Bush warns Iraq, says ''time is running out'' for Saddam; Annan sees no reason to attack
U.S. President Bush said Tuesday he was "sick and tired" of Iraq's deception on its suspected weapons of mass destruction and said time is running out for Iraq to comply with U.N. demands to disarm.
"The United Nations spoke with one voice — we said we expect Saddam Hussein, for the sake of peace, to disarm," Bush said. "That's the question: Is Saddam Hussein disarming? ... "So far I haven't seen any evidence that he has disarmed. Time is running out on Saddam Hussein. He must disarm. I'm sick and tired of games and deception. That's my view of the timetable," Bush told reporters.
On his part, Secretary-General Kofi Annan said Tuesday he sees no reason for an attack on Iraq and is optimistic that war can be avoided if the international community maintains pressure on Saddam Hussein and inspectors do their job aggressively.
Nonetheless, he said the United Nations is making plans to deal with an exodus of refugees and potential humanitarian crisis in the event of military action. U.N. experts are also doing some "preliminary thinking" about a possible post-conflict political organization and administration in Iraq, he said.
He stated U.N. weapons inspectors were "just getting up to full speed" and there were no grounds yet for any military action. He also implicitly opposed any unilateral attack by the United States and Britain without Security Council authorization.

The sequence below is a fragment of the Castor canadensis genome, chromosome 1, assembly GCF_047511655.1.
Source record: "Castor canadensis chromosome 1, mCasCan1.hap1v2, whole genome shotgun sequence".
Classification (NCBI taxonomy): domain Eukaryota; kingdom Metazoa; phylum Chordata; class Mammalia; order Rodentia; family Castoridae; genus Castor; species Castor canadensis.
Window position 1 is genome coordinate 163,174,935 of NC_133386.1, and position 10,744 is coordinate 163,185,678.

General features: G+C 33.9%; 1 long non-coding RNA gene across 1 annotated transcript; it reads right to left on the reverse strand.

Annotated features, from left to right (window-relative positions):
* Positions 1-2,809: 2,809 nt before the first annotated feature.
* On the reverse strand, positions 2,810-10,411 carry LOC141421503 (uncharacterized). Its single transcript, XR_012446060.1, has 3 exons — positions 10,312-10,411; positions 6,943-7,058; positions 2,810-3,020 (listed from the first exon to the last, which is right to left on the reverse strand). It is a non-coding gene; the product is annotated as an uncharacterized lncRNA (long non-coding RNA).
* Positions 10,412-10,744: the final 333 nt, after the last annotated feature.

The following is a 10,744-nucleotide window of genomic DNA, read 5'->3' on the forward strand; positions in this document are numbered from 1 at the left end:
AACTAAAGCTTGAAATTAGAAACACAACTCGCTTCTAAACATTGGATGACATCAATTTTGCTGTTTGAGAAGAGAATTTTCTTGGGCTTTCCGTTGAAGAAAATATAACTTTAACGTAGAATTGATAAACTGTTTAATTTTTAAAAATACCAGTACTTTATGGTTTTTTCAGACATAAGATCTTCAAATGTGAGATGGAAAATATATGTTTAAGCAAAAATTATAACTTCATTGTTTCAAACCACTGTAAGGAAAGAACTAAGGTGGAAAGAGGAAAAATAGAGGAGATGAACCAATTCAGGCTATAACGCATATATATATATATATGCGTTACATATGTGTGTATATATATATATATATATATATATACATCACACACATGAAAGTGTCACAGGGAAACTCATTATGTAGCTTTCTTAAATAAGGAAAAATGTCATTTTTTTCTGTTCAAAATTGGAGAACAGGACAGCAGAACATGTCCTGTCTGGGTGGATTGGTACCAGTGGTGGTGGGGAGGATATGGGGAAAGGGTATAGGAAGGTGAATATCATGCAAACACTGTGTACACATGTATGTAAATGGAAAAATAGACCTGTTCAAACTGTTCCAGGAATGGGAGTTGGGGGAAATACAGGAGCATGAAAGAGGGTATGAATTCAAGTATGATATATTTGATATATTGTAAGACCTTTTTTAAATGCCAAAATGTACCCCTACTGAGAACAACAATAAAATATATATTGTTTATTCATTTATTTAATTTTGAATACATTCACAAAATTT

"I do not think we are there yet," he said. "So I really do not want to talk about war. Nor is the council talking about war."
"I am both optimistic and hopeful that if we handle the situation right, and the pressure on the Iraqi leadership is maintained and the inspectors continue to work as aggressively as they are doing, we may be able to disarm Iraq peacefully, without need to resort to war," Annan said.
Annan said "there is no doubt" that President Bush's speech to the General Assembly in September and American pressure were responsible for getting inspectors back into Iraq.
But when asked whether the presence of U.S. troops was helpful in reaching a peaceful, diplomatic solution, he said: "I would want to make a distinction between pressure and the threat of use of force, and the actual use of force. When do you cross that threshold?" (Albawaba.com)
© 2003 Al Bawaba (www.albawaba.com)
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